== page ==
Feathers and pages are not so estranged or at odds. So why tell the story this way? That one has killed the other. That nature is at fault; that the Birds Need Stopping; Seagulls Are Closing Our Libraries; Feathers Are Stealing Our Words. 

Where on earth, we should be asking at this point, do we go from here?
Why not start at the library and work your way slowly up?

Sketch provided by Sylvie Monson
Resident voice: setting up and running an Association

Resident voice: setting up and running an Association

The first thing to say is that AFRA encourages all residents to be activists in their community: to take an interest in the environment, public services, issues of anti-social behaviour. These matters all affect our quality of life – and if you leave it to someone else to do something, then very often nothing ever gets done.

The second point to make is that you can form a group in lots of different ways – we are not prescriptive, because realistically it is wonderful when people voluntarily give up their time to do something positive – in any way that they can. Not everyone loves a committee!
Once you do set up a ‘more formal’ group, remember that this sets out the rules, such as annual elections, consulting your members and other matters, including finance. Your reputation is on the line if you don’t abide by these rules – and any poor behaviour or disregard for these rules can also affect your local community.

Formalities and how to go about them….

If you do choose to work with a group, again: there are many different forms.
Some of the groups we work with are fully formed and constituted with a set of rules and procedures to help them work together.
Others are looser and meet informally, which is actually the model for AFRA itself. This allows us to meet with a wide range of people representing resident voice, from individuals with a passion for a better community to senior politicians and public service managers.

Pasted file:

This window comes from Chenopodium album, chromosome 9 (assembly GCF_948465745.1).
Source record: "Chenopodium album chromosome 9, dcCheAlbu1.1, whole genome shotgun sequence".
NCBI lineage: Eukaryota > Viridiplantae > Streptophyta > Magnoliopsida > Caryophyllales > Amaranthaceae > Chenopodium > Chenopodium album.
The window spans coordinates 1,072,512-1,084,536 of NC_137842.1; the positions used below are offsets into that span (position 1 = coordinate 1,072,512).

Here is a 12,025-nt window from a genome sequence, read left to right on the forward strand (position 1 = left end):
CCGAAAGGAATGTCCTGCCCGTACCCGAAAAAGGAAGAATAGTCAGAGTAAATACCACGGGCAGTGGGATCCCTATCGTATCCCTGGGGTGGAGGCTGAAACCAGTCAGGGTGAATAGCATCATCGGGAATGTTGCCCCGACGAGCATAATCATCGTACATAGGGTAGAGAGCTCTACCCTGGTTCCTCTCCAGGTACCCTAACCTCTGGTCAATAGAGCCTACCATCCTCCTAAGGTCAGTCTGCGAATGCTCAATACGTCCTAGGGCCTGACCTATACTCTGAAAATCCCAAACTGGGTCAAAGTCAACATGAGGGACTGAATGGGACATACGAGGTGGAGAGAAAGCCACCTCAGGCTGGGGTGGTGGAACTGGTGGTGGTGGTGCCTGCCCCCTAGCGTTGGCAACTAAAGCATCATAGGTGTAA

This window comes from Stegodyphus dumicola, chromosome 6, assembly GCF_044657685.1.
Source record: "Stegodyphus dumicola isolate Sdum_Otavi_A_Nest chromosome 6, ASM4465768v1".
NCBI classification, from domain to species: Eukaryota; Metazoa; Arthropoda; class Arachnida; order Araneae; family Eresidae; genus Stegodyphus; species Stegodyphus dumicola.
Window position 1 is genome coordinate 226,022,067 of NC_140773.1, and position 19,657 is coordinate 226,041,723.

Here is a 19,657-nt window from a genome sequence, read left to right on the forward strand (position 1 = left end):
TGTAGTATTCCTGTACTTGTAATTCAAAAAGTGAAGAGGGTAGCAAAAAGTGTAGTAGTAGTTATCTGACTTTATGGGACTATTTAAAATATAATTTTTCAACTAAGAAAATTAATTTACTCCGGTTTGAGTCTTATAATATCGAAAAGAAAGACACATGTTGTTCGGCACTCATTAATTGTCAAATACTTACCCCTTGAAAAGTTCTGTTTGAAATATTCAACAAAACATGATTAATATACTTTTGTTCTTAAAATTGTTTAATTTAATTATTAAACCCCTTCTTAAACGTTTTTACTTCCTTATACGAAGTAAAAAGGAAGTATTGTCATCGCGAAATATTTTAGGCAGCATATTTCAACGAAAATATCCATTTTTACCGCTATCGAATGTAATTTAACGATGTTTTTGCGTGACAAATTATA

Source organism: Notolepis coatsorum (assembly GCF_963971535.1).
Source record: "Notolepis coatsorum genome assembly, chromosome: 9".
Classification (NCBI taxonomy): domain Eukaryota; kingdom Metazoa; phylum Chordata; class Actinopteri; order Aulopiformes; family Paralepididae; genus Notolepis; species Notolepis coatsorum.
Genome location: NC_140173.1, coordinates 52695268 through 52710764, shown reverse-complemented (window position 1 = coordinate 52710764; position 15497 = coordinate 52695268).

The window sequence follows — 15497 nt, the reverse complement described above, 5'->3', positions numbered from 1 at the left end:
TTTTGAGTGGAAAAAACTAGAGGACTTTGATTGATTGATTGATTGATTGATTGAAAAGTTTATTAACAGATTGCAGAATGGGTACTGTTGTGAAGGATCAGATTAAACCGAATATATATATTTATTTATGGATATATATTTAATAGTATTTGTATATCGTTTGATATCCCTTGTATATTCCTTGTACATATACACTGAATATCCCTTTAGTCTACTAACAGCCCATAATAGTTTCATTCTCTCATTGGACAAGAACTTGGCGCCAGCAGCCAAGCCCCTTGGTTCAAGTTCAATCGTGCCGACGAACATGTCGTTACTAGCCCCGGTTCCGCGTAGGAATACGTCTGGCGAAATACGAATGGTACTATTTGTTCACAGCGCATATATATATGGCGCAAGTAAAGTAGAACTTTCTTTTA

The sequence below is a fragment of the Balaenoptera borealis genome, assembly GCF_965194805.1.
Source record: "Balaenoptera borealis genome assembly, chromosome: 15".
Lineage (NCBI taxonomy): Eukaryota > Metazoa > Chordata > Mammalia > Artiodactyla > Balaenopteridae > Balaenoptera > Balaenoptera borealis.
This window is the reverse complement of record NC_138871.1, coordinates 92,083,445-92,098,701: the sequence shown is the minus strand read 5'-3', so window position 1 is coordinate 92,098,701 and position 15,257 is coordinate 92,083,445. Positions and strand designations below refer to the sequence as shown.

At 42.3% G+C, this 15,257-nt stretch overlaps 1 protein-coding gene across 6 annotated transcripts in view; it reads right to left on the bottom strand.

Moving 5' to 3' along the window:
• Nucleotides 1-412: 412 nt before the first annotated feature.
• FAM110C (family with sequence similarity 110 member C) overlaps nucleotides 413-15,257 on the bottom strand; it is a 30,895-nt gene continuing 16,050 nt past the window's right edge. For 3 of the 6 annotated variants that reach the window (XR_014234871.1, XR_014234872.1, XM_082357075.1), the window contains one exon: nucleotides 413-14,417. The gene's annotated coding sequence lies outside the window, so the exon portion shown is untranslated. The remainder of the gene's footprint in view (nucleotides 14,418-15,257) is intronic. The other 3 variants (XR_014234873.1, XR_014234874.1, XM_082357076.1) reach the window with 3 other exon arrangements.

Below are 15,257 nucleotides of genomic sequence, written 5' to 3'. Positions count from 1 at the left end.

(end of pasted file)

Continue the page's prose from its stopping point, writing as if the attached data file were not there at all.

If you do form an Association, the model will rarely go as far as a legal charity or registered company – it is more likely to be similar to other shared interest groups such as sports clubs which generally use a model which is known as an unincorporated (not legally registered) association. There is plenty of guidance out there on the legal side – what we can offer from AFRA is three things

  1. Support and advice – please do contact us if you want some help with action needed in your community
  2. Introductions: we can link you up with other groups, local councillors and useful contacts
  3. Ideas and models: we have included links below to a general introduction by the Peabody Housing charity and a sample of a residents association constitution from the London Borough of Hammersmith and Fulham – with thanks to both organisations.

Whatever your interest in your community, we wish you all the best!

How to form an association

Click here for a link to the Peabody Housing guide

Model constitution for a residents’ association

Click here for a model that you can use to build your group’s constitution

AFRA community safety conversation December 3rd

AFRA community safety conversation December 3rd

On Saturday December 3rd, the AFRA working group hosted a meeting supported by local police, Councillors, residents associations and the community safety team from Folkestone and Hythe District Council.

The meeting provided an opportunity to review current concerns and issues, to discuss initiatives aimed at reducing the negative impact on quality of life for residents and to renew a commitment to partnership working in the community.

The event was well attended and provided a positive discussion leading to agreed points for further action and development.
In simple terms, this is what AFRA is all about: a forum to provide the opportunity to address shared issues through collaboration.

Thanks to all who attended. A short report is available to download by clicking here

Leas Pavilion Development….

6th October 2022:
a local resident’s update on traffic management issues and other matters…

We are beginning to experience the consequences of the decision of FHDC’s Planning Committee, when they consented to the Leas Pavilion development.

Since they came on site, Ant Yapi the construction company, despite the terribly confined space they find themselves working in, have co-operated and communicated with local residents.  They have taken on board all the concerns of the local population regarding transport and deliveries, something Highways, FHDC Planning Department, and The Planning Committee (watch the video) certainly did not.

They have come up with the best solution they could and it is now in place.  This solution had to go before Highways for consent, now obtained; it took them long enough to agree to something that they must admit is the lesser of lots of evils.  Only time will tell.